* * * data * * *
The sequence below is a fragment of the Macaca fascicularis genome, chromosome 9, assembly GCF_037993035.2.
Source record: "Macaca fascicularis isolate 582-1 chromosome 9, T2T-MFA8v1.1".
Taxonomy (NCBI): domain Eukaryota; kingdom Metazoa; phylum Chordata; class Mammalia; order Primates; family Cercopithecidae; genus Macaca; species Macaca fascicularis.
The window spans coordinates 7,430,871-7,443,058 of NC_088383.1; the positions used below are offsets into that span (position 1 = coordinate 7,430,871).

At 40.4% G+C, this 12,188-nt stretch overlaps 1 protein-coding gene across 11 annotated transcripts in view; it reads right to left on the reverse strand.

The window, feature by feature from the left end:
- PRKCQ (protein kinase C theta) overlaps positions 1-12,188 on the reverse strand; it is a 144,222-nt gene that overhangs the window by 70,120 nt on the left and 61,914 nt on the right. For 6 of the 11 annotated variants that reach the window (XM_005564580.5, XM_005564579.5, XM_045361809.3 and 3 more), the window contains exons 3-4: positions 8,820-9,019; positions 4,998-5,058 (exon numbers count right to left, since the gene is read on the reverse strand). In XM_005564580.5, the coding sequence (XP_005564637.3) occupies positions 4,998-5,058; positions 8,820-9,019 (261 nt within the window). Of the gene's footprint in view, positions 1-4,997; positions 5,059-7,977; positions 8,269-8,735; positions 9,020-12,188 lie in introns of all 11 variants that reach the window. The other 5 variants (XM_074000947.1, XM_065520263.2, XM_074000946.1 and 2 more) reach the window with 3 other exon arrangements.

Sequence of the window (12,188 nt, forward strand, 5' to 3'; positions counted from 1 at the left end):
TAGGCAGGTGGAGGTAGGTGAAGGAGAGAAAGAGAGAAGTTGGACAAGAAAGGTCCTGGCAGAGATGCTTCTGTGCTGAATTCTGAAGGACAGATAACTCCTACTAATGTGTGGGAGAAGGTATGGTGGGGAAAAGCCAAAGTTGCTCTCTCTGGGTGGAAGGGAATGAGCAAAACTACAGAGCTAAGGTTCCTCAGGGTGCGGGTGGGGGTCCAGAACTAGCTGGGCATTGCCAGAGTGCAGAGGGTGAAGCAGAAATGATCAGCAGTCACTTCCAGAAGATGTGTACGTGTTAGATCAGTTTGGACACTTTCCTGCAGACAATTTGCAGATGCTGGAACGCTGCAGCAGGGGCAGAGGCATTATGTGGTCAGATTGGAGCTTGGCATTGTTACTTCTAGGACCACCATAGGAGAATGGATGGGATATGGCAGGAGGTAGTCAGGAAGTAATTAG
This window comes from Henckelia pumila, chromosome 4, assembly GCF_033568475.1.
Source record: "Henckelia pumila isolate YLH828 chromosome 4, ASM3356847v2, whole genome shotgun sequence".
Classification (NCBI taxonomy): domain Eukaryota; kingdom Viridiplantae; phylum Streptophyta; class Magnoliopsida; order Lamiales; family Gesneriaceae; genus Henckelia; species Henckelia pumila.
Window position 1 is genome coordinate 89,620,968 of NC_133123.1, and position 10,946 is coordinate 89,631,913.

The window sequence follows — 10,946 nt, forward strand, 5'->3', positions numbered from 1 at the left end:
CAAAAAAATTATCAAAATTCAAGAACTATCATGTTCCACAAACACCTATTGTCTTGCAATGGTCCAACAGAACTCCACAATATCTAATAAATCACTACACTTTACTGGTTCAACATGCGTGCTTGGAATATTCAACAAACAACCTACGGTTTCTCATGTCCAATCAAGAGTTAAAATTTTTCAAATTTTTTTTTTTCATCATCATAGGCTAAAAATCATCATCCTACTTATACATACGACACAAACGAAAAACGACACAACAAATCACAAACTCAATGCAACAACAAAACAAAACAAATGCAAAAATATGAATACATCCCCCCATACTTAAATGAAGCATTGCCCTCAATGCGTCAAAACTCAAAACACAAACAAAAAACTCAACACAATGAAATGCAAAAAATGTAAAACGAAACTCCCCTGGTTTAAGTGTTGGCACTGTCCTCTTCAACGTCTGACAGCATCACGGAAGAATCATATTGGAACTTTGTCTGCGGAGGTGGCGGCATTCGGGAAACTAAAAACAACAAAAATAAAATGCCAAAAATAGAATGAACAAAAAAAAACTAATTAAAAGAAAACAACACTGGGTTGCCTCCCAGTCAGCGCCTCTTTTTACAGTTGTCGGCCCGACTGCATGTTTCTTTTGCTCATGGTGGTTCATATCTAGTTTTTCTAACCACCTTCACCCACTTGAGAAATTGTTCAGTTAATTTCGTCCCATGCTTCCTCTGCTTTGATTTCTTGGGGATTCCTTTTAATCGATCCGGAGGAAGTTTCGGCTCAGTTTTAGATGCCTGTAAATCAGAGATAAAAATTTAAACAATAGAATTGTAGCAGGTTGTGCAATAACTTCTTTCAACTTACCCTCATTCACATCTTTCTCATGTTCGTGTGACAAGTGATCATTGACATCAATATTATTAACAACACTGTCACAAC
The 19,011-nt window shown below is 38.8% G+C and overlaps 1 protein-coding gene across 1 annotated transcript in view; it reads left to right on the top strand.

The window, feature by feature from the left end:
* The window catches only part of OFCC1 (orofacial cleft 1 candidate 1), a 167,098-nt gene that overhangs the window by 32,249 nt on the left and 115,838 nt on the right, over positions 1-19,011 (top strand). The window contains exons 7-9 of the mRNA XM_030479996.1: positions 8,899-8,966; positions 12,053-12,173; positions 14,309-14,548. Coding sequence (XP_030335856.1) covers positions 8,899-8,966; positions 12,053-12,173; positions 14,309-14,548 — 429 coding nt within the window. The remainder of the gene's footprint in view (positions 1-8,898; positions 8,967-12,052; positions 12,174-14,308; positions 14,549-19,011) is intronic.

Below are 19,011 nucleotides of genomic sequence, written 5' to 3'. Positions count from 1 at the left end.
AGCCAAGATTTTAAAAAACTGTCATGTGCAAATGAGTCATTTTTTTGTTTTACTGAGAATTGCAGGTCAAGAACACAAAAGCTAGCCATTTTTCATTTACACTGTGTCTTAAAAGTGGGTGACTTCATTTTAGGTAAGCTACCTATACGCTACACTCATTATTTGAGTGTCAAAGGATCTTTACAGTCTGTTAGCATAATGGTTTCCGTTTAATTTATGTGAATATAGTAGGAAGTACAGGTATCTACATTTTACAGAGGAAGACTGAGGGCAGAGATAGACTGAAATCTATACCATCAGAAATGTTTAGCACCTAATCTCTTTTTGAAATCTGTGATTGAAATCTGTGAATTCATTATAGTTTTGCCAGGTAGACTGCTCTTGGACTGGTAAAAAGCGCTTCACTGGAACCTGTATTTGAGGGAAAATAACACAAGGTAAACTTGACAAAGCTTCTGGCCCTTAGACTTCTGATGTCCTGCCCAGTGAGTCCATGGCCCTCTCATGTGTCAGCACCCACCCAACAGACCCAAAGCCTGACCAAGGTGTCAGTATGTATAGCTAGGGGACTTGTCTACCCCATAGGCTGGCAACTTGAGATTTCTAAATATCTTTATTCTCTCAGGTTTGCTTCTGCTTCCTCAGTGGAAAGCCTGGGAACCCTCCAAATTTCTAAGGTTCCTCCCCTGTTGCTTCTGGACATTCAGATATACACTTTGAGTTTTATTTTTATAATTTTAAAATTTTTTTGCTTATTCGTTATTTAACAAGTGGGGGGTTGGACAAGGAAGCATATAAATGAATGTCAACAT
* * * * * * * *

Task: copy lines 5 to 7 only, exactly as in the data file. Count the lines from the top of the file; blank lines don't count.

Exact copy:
At 40.4% G+C, this 12,188-nt stretch overlaps 1 protein-coding gene across 11 annotated transcripts in view; it reads right to left on the reverse strand.

The window, feature by feature from the left end:
- PRKCQ (protein kinase C theta) overlaps positions 1-12,188 on the reverse strand; it is a 144,222-nt gene that overhangs the window by 70,120 nt on the left and 61,914 nt on the right. For 6 of the 11 annotated variants that reach the window (XM_005564580.5, XM_005564579.5, XM_045361809.3 and 3 more), the window contains exons 3-4: positions 8,820-9,019; positions 4,998-5,058 (exon numbers count right to left, since the gene is read on the reverse strand). In XM_005564580.5, the coding sequence (XP_005564637.3) occupies positions 4,998-5,058; positions 8,820-9,019 (261 nt within the window). Of the gene's footprint in view, positions 1-4,997; positions 5,059-7,977; positions 8,269-8,735; positions 9,020-12,188 lie in introns of all 11 variants that reach the window. The other 5 variants (XM_074000947.1, XM_065520263.2, XM_074000946.1 and 2 more) reach the window with 3 other exon arrangements.